Caverton Helicopters and Caverton Marine have provided services to clients working within the oil and gas industry for 15 years and have a global workforce of more than 600 employees.

Caverton Helicopters, which started operations with an intra-city helicopter shuttle services in Lagos in 2004, has grown steadily to become a dominant player in the oil and gas and aviation sub-sector within and outside the country.

On its part, Caverton Marine Limited, which was incorporated in 1999, has, among others, provided premium marine services to the Nigerian Ports Authority, Oando Plc, Total Fina Elf, African Petroleum, Shell Trading and Shipping Company and Shell Petroleum Development Company.

The company, having secured all necessary approvals, will therefore storm the stock market on Tuesday and list by introduction on the main board of the exchange. The company's 3.35 billion shares will be listed for trading at N9.50 per share. RenCap Securities Nigeria Limited is the stockbroker to the issue.

The listing is a major plus for the Federal Government policy of encouraging local capacity and ownership in the oil and gas sector. The company's 3.35 billion shares will be listed for trading at N9.50 per share. The listing will add about N32 billion to the value of the NSE market capitalisation.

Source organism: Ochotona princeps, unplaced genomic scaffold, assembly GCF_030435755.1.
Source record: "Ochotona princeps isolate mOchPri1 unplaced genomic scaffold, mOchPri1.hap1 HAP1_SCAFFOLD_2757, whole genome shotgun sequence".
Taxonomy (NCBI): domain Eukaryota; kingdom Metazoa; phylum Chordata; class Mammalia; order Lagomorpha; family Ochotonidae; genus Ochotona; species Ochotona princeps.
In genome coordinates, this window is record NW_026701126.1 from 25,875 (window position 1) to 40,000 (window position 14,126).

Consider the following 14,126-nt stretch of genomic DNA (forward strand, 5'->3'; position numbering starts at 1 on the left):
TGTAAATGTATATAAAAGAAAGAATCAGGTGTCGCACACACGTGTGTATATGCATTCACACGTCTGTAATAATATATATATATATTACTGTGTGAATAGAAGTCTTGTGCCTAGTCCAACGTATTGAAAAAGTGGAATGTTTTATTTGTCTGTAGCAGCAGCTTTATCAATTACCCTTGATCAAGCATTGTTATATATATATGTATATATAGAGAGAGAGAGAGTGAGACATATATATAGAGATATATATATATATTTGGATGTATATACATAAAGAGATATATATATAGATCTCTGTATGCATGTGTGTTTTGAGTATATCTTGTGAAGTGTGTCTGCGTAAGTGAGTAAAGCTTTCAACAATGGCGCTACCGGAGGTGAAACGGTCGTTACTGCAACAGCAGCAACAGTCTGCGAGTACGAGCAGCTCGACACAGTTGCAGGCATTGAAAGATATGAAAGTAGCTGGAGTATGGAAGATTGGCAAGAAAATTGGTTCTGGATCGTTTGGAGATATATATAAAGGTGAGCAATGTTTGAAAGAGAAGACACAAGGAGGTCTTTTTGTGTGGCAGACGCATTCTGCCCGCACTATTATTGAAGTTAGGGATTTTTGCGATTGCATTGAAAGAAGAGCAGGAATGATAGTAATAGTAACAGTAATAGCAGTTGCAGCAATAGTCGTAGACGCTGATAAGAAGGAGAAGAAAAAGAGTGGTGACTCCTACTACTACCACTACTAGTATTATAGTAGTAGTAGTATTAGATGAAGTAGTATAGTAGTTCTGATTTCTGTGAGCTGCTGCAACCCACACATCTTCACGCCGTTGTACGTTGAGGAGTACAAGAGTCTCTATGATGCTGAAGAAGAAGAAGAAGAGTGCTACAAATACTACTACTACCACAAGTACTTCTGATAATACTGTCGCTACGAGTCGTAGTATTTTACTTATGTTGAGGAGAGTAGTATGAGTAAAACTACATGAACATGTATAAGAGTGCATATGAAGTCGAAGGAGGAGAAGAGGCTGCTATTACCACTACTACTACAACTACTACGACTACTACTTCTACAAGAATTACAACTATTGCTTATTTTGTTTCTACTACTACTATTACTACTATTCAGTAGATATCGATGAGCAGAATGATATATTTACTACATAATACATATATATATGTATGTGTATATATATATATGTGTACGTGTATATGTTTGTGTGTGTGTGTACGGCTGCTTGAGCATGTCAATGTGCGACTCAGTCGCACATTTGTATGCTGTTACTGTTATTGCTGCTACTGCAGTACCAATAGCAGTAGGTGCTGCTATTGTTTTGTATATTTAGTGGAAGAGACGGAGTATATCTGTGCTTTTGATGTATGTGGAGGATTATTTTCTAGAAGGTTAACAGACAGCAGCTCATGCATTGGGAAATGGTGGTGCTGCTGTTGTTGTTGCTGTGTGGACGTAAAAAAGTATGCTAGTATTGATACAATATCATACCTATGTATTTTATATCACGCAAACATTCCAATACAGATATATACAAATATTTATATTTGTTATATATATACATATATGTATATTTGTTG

Recovery of Primary Segment of Equity Market According to a market analyst at Associated Discount House Limited, Mr. Rasaq Abiola. "The listing of Caverton Offshore, which follows the successful IPO of Seplat, reinforces the recovery of the primary segment of Nigerian equity market. Even though investor sentiment is relatively weak at secondary market, as reflected in the five percent YTD loss on the NSE Index, new listings reflect the improved confidence of issuers, following the twin stellar performance of Nigerian equities in 2012 and 2013, when the NSE Index rallied 35 per cent and 47 per cent, respectively. More so, investor appetite for indigenous upstream oil and gas companies (with sound business fundamentals and corporate governance) is quite compelling, as demonstrated during the Seplat IPO with impressive domestic investor participation."

A market analyst at Sterling Capital, who also spoke on the listing, Mr. Sewa Wusu, said. "This is a good one that is coming to the market at the right time. The company will enjoy first-mover advantage. It is a positive one. The market offers them a good opportunity to develop their business model."

Wusu observed that there was a huge business opportunity for the Caverton Group, particularly now that the IOCs were divesting their investments, adding that the huge business opportunity also required huge finances.

"The listing will afford the company the opportunity to access funds and play big in the industry they operate. It will also entrench good corporate governance in the way the Caverton Group does business," he said.